Your condominium is an investment. The condominium’s financial statements allow you to assess the health of the condominium corporation and the stewardship of the board. When you read the statements, you will find there is a story or two that lies within them. Your financial statements may not be a spine-tingling read, in fact we hope they are not, but they are important.
For many, financial statements are full of numbers arranged in an unfamiliar format. This can result in the inability to understand what is being presented. The intent of this article is to clarify this information so you can understand the story behind those numbers. Did your corporation have a major repair? Look at the Reserve fund statement to find out how much it cost. Did your corporation do an LED retrofit? If this resulted in savings in utility costs, you could find this on the General fund statement.
Why are the financial statements audited? To protect the condominium owner, the Condominium Act of Ontario requires statements be audited. The audit is completed by an independent auditor and the statements are presented in accordance with Canadian Accounting Standards for Not-For-Profit Organizations to ensure the information provided to you is an accurate and consistent representation no matter which auditor you appoint.
As an example, an unaudited set of statements may show the bank has a balance of $10,000 but neglect to report that the corporation owes vendors $9,000. However, an audited statement will follow standards by showing the $10,000 bank balance as well as the $9,000 payable. This is a significant difference in the health of your corporation.
Standardization allows you to rely on the statements. Potential purchasers review the financial statements to help make their purchasing decision.
How to read your audited financial statements. We will proceed step by step through the information. Financial statement formatting varies auditor to auditor, so the sections described below may not be in the same order, but the basic information will be there.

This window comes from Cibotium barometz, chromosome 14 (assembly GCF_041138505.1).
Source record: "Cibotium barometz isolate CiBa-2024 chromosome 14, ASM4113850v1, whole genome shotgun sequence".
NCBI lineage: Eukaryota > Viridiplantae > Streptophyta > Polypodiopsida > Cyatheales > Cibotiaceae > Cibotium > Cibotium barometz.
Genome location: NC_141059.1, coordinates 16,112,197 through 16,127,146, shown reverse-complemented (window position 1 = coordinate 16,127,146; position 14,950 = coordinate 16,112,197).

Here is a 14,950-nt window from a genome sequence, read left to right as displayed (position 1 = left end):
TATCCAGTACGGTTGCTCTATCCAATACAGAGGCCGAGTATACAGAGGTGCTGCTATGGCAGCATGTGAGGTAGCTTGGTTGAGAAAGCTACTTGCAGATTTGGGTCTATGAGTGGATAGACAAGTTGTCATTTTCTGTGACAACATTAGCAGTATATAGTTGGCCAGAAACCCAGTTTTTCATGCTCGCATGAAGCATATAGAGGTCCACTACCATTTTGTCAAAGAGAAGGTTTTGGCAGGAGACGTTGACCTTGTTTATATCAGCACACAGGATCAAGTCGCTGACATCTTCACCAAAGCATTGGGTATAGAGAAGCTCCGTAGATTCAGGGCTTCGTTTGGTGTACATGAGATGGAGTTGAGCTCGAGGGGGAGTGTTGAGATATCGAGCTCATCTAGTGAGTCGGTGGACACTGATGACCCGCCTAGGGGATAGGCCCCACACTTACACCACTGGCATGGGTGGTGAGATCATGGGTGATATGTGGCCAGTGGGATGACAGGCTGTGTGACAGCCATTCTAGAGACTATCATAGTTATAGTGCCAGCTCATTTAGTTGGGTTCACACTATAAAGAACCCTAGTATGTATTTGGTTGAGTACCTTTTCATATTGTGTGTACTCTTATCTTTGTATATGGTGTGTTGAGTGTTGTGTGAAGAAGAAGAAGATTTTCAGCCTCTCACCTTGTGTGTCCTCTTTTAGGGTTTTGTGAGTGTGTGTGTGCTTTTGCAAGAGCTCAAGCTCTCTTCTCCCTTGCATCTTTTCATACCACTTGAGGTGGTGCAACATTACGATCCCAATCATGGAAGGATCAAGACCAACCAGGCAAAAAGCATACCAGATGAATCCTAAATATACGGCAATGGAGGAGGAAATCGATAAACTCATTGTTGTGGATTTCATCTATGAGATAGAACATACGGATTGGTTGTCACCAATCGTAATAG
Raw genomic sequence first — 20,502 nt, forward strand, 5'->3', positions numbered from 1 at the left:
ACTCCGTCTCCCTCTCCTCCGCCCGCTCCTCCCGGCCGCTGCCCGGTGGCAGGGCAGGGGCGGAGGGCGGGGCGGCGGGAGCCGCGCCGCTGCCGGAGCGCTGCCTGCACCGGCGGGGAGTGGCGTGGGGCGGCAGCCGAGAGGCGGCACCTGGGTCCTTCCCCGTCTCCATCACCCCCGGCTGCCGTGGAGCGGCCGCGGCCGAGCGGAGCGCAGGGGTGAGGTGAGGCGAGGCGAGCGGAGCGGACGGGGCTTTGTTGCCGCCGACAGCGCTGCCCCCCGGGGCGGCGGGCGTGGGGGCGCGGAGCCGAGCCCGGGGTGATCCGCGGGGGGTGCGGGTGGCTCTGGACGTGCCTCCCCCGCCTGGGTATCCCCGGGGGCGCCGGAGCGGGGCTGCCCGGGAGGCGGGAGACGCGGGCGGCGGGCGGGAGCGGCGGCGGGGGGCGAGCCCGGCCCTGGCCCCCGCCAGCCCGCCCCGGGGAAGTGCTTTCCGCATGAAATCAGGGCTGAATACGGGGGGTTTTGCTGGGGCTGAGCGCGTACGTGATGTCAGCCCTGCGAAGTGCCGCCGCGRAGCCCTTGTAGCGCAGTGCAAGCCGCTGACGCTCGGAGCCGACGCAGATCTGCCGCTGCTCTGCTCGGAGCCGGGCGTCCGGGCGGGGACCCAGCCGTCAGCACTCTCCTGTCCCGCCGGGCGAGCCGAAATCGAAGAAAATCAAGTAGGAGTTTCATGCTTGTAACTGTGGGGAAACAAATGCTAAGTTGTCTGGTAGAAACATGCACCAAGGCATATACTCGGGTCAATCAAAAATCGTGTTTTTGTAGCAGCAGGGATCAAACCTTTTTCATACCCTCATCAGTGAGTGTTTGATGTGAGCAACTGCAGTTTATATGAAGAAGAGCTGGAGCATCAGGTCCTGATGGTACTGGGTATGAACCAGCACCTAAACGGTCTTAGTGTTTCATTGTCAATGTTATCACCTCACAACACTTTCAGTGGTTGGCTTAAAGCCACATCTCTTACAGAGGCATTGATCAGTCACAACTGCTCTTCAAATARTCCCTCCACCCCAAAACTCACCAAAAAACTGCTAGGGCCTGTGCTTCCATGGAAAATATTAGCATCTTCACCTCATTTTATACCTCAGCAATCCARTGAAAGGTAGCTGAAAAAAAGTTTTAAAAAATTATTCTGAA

Independent Auditor’s Report
This provides the opinion of the auditor after reviewing the financial information provided by your Board of Directors. For a detailed description of the auditor’s opinion, see the CCI-GRC Blog: https://www.cci-grc.ca/blogs/view/your-financial-statements-the-first-thing-you-should-read.
Is there a section on this page labelled Condominium Act of Ontario (The Act)? Violations of a financial aspect of The Act, if found, will be reported here.
The Statement of Financial Position
This is a snapshot, showing the condominium’s financial standing at year end. Assets are items owned by the corporation while Liabilities are what it owes. Net Assets is the difference – that is to say, subtract what is owed from what is owned. Think of Net Assets as the Net Worth of the corporation.
Condominiums have at least two funds. The allocation of the Net Assets into the separate funds is found at the bottom of this statement. The General fund is for the day to day operations and maintenance of the common elements – it collects the monthly fees and pays for audit, legal, property management, insurance, utilities, landscaping, and snowplowing to name a few. The Reserve fund is for the major repairs and replacements of the common elements. The list of eligible Reserve expenses is listed within the Reserve Fund Study.